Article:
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Instructor Class Description

Time Schedule:

Margaret Alison Wylie
PHIL 560
Seattle Campus

Seminar in the Philosophy of Science

Class description

The focus of this seminar is the vexed debate about "science and values": whether a well motivated and clearly delineated distinction can be maintained between epistemic (cognitive, constitutive) norms and non-epistemic (social or contextual) values and interests, and whether this distinction can bear the weight of accounts of objectivity and related epistemic ideals that define the scientific enterprise.

We begin with canonical accounts of this distinction and of the role of "human values" in science, and then consider the debate generated by internal challenges from inductive risk and underdetermination, and by contextualist critics who insist that social interests and values are ineliminable from science. The final section of the seminar is devoted to discussion of the growing recent literature in which contextual values are recognized to play a constructive, not just a compromising role in scientific inquiry, and ideals of objectivity and epistemic credibility are reframed accordingly.

TEXTS: The majority of the assigned readings will take the form of articles available electronically, on ERes. Texts (required and recommended) include: - Douglas, Science, Policy and the Value-Free Ideal (2009) - Machamer and Wolters, Science, Values, and Objectivity (2004) - Lacey, Values and Objectivity in Science (2005) - Kincaid, Dupre, and Wylie, Value-Free Science? Ideals and Illusions (2007) - Smith, Science, Truth and the Human (2005).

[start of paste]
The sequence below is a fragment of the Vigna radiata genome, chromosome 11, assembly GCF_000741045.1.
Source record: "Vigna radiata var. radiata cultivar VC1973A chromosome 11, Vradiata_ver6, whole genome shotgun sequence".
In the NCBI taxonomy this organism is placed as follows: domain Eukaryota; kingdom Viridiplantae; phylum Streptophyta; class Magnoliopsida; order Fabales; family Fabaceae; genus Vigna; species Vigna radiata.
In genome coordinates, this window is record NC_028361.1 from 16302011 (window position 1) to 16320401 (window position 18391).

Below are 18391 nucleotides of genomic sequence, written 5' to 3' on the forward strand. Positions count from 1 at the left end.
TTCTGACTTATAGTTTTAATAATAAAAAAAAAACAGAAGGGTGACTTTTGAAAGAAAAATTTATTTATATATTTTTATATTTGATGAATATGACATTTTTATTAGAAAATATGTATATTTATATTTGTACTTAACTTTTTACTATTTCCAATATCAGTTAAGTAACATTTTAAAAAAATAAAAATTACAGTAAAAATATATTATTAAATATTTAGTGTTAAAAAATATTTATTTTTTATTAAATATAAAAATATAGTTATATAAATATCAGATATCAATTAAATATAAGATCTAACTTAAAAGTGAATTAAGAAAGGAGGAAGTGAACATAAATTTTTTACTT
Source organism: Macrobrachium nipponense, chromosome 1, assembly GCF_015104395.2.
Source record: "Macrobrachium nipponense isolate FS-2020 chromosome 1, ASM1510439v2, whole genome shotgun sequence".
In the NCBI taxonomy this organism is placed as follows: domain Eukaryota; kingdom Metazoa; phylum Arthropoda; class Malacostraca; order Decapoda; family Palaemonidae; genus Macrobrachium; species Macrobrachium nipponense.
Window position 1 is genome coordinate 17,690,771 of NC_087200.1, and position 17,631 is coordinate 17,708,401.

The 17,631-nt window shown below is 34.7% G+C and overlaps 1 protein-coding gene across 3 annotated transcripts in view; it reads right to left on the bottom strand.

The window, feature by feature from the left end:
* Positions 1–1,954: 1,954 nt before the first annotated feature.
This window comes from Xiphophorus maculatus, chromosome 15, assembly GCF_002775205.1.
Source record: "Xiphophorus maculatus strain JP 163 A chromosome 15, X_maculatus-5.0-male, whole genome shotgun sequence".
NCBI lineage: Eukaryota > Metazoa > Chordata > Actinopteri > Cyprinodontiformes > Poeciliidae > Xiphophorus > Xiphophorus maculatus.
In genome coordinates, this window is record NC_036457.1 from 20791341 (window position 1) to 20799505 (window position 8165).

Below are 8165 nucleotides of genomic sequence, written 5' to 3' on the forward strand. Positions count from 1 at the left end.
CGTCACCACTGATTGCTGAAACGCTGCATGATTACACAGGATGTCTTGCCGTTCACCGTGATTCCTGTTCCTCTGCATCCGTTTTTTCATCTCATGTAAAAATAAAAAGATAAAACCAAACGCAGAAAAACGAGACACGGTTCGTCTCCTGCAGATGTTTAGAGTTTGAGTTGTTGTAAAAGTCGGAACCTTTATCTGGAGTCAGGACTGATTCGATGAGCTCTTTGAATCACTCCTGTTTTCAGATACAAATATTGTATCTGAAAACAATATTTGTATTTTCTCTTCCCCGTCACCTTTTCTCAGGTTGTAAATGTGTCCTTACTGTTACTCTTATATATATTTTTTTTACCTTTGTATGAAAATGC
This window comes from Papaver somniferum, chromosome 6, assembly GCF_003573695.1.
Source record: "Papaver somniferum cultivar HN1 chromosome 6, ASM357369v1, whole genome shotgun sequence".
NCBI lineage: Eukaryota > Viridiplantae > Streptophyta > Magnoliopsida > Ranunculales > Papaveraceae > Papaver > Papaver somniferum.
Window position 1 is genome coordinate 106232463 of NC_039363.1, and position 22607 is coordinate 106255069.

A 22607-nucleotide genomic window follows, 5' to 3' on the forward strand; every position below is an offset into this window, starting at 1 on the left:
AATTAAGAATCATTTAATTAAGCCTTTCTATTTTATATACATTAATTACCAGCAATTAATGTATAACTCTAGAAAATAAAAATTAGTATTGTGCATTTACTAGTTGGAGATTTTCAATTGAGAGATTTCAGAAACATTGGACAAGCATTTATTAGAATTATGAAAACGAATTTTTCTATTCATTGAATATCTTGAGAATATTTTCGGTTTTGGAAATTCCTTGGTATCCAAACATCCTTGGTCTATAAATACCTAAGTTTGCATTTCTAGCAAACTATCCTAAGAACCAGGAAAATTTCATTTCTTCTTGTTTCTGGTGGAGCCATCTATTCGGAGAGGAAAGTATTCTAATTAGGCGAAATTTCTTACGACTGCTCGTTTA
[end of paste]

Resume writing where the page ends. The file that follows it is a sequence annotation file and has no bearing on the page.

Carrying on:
Student learning goals

General method of instruction

The emphasis in this seminar is on discussion, grounded in close reading of the assigned texts.

Recommended preparation

This seminar will presume a general background in philosophy and some familiarity with the central issues in analytic philosophy of science. Familiarity with historical and social, cultural studies of science, and/or some grounding in a science will be an advantage. Advanced undergraduates with background in philosophy and/or a science are most welcome.

Class assignments and grading

Participants in the seminar will be expected to post weekly reading responses online, to participate actively in seminar discussion and to make at least one seminar presentation in the course of the quarter. The writing requirement is a final term paper that will take the form of a case-based analysis of the epistemic implications of role of values in science.

The information above is intended to be helpful in choosing courses. Because the instructor may further develop his/her plans for this course, its characteristics are subject to change without notice. In most cases, the official course syllabus will be distributed on the first day of class.
Additional Information
Last Update by Margaret Alison Wylie
Date: 01/07/2012